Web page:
I have apartment data on rents from 2000 to 2016 where the unit of observation is an individual property. The sampling methodology included more properties as time went on thereby expanding the original sample over time.

My question is whether there is any statistical implication to using data where n increases as t increases. Does any bias occur as a result? Is it best to limit the sample to repeat properties only?

  • $\begingroup$ For clarification: Once an apartment enters the data base does it stay there for all remaining years? $\endgroup$ – Michael Chernick Jul 30 '18 at 22:51
  • $\begingroup$ Can you give us the number of apartments that are included in each year? It would be helpful to know to what degree the number of apartments grows. Technically this sounds more like a longitudinal study. A simple time series would have one observation at each time point and would show how the rent varied over time for that apartment, $\endgroup$ – Michael Chernick Jul 30 '18 at 22:57
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    $\begingroup$ I am going to edit your question. If I get something wrong feel free to make the changes that you want. $\endgroup$ – Michael Chernick Jul 30 '18 at 22:58
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    $\begingroup$ This is question is not clear at all. We can't tell you the effect of sample size until you tell us what you are trying to model. What type of analysis/modelling are you trying to pull off? $\endgroup$ – Skander H. Jul 30 '18 at 23:09

According to Wikipedia...

Ideally, unevenly spaced time series are analyzed in their unaltered form. However, most of the basic theory for time series analysis was developed at a time when limitations in computing resources favored an analysis of equally spaced data, since in this case efficient linear algebra routines can be used and many problems have an explicit solution. As a result, fewer methods currently exist specifically for analyzing unevenly spaced time series data.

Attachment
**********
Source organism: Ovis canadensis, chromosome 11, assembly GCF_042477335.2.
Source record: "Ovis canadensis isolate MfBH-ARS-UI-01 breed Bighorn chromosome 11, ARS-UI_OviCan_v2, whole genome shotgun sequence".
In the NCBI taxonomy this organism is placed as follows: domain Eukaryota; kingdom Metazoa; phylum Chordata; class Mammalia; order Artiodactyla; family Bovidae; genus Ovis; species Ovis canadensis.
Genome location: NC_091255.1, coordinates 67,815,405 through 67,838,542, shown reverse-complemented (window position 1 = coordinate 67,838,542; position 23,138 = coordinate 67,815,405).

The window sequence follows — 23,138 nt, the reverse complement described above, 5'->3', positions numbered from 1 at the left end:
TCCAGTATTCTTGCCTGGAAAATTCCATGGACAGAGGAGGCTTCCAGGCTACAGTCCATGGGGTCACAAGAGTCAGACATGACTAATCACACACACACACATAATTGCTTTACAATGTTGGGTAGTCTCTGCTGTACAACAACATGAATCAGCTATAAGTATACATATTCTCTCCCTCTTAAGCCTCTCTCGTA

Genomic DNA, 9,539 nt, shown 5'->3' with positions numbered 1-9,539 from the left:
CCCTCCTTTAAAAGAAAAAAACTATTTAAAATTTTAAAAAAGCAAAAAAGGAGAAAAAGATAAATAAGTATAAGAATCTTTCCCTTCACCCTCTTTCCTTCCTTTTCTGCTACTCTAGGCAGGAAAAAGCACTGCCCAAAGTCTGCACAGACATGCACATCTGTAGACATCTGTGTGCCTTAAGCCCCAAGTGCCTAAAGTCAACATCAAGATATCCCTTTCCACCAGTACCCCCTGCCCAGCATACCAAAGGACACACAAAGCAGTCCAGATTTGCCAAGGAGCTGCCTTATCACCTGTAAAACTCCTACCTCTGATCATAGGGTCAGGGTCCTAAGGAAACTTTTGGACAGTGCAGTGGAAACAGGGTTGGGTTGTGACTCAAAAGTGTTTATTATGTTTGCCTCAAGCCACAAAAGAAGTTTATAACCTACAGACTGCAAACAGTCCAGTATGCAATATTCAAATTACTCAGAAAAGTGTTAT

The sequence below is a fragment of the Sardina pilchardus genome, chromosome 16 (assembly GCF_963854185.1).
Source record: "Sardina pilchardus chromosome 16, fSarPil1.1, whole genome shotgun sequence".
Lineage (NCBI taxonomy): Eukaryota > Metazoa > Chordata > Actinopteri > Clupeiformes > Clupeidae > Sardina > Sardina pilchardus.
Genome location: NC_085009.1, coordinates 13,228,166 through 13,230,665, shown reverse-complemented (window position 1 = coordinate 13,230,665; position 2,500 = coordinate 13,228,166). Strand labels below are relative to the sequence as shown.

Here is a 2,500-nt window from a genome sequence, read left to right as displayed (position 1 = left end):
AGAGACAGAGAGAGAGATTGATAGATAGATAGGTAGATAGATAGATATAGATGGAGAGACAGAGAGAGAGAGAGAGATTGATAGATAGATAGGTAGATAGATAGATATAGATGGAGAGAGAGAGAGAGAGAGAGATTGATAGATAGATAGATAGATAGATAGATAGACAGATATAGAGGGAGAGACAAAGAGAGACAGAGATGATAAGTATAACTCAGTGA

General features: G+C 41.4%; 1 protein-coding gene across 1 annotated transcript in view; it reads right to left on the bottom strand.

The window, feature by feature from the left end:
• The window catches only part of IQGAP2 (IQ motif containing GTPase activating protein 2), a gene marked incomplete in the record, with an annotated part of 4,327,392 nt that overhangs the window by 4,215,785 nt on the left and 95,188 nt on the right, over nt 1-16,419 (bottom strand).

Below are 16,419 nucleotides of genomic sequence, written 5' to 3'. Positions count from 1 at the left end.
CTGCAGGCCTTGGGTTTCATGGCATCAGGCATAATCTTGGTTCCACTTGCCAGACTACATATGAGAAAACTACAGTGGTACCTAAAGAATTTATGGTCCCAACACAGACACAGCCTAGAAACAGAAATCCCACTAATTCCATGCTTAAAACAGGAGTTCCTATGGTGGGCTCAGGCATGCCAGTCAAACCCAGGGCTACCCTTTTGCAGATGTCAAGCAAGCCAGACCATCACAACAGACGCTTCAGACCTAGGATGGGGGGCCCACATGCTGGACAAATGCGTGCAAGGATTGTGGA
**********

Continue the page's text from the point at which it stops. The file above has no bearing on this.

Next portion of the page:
A common approach to analyzing unevenly spaced time series is to transform the data into equally spaced observations using some form of interpolation - most often linear - and then to apply existing methods for equally spaced data. However, transforming data in such a way can introduce a number of significant and hard to quantify biases, especially if the spacing of observations is highly irregular.

However, don't fret, there are plenty of ways to analyze irregularly-spaced time series data. Some of them are definitely better than others, depending on the outcome you would like to observe (theoretical relationships between variables, predictive ability, etc.). This PDF gives a decent mathematical basis for the problem you are struggling with.

If you like using MATLAB, you may find this intro to resampling helpful. The example explains how to resample nonuniformly sampled signals to a new uniform rate.

You also may find some of the R packages at the end of this whitepaper helpful, particularly the packages mentioned in section 7.


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